The Week's Best Robot Videos: Swinging Bots

Future Tense
The Citizen's Guide to the Future
June 1 2012 5:38 PM

The Week's Best Robot Videos: Swinging Bots

Every Friday, Future Tense rounds up the best robot videos of the week. Seen a great robot video? Tweet it to @FutureTenseNow, or email us.

This week, we see robots make some music and try to replace your conscience.


The Swinging Bot
Using little more than two electromagnets, this bot swings like a gymnast to get from point A to point B. Developed at Northwestern University in collaboration with Carnegie Mellon University, the bot, named Gibbot, latches onto a metal sheet and times its magnets to propel itself from one side to the other. The motion emulates brachiation, which is similar to how primates swing in tree branches or children move on monkey bars. According to IEEE Spectrum, the key challenge for researchers is perfecting when the magnets grab the wall so the bot moves as quickly and efficiently as possible. And if there’s any doubt about how great brachiating can be, this gibbon should put that to rest.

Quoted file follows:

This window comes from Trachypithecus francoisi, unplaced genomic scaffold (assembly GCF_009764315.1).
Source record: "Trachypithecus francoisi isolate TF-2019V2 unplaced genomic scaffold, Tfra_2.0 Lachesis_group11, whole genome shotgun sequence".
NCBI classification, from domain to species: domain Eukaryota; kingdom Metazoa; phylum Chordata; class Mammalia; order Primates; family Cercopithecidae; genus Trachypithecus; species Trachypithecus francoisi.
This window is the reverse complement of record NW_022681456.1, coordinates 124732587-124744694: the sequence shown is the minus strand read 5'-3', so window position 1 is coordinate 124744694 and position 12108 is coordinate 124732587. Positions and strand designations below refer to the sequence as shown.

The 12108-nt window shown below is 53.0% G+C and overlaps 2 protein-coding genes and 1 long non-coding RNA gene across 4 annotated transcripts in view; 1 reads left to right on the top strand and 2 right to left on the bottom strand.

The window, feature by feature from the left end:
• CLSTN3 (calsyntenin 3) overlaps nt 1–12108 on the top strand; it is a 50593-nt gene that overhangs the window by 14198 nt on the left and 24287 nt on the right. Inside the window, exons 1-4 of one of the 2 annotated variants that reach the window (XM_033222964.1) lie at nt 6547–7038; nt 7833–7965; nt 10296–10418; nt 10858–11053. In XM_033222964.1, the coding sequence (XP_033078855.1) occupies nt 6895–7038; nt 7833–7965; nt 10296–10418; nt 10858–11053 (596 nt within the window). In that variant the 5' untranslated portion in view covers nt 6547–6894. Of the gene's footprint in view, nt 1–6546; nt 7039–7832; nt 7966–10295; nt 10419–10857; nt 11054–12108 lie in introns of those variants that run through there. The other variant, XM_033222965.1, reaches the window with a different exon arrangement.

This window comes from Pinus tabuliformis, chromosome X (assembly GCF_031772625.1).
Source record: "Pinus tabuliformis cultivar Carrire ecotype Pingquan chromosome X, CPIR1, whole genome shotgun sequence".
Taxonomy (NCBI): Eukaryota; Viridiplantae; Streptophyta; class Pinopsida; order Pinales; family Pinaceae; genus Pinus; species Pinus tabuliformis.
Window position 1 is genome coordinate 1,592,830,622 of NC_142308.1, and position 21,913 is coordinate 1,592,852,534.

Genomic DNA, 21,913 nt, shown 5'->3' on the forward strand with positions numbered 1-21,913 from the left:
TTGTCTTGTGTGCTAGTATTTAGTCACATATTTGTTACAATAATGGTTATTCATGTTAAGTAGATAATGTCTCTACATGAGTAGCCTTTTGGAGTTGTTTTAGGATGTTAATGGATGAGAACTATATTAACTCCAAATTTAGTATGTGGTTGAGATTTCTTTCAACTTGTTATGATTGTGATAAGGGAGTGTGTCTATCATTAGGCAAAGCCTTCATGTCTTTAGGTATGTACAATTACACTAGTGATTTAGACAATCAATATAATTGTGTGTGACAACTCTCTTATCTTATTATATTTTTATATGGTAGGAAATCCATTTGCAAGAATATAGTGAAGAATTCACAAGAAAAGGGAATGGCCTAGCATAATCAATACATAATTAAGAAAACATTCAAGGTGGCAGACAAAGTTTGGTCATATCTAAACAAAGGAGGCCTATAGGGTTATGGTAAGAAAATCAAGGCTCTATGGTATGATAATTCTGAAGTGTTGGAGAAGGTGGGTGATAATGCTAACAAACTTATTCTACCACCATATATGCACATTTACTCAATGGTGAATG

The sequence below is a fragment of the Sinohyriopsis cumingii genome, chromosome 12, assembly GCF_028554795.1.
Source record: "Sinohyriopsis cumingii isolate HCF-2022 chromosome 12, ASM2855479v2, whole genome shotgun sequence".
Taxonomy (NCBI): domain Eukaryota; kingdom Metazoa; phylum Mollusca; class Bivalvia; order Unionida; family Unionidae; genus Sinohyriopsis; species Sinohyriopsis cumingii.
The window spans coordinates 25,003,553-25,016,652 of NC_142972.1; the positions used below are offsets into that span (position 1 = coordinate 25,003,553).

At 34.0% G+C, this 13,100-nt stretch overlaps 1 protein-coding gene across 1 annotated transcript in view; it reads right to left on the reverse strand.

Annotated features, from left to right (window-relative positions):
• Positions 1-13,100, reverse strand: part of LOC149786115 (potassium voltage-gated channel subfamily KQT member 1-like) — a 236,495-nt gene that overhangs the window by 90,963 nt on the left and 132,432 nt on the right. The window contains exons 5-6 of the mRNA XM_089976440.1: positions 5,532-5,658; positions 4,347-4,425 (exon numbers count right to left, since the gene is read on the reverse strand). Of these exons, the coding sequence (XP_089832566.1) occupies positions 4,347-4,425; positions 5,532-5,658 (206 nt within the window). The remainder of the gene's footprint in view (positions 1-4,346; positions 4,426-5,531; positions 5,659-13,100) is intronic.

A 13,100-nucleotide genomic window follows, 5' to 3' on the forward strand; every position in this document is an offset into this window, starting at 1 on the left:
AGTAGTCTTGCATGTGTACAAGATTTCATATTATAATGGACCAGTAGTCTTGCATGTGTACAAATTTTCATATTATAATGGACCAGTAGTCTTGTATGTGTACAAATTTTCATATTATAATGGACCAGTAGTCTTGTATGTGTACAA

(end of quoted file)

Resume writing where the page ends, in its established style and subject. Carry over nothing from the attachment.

Via PopSci.

The Shoulder Bot
If simply imagining your conscience on your shoulder isn’t enough to make the right choices, this “miniature humanoid” might do the trick. MH-2, developed at Japan’s Yamagata University is a telepresence robot that sits on one person’s shoulder and transmits video to someone in another location. Using a sensor like Microsoft’s Kinect, the bot can then mimic the actions of the distant person, ostensibly letting two people in different places share the same experience. (The person wearing the robot gets the added experience of a 22-pound backpack.) The project’s ultimate goal, shown at the end of the video, seems odd, but could be an interesting step forward in telepresence technology.


The Ensemble Bot
We’ve seen robots play music before, but Sound Machines 2.0 throws some creativity in the mix. The collection of five single-stringed instruments is attached to a computer that analyzes a melody and uses its characteristics to improvise a new song. Festo, the German engineering firm that build the machine, describes it as “an artistic interpretation of the factory of the future.” The different parts of Sound Machines act independently, but “listen” to one another—a process that translates to decentralized, autonomous operations on the factory floor.

Future Tense is a partnership of SlateNew America, and Arizona State University.

Adam Sneed is a researcher for Future Tense at the New America Foundation. Follow him on Twitter at @atsneed.



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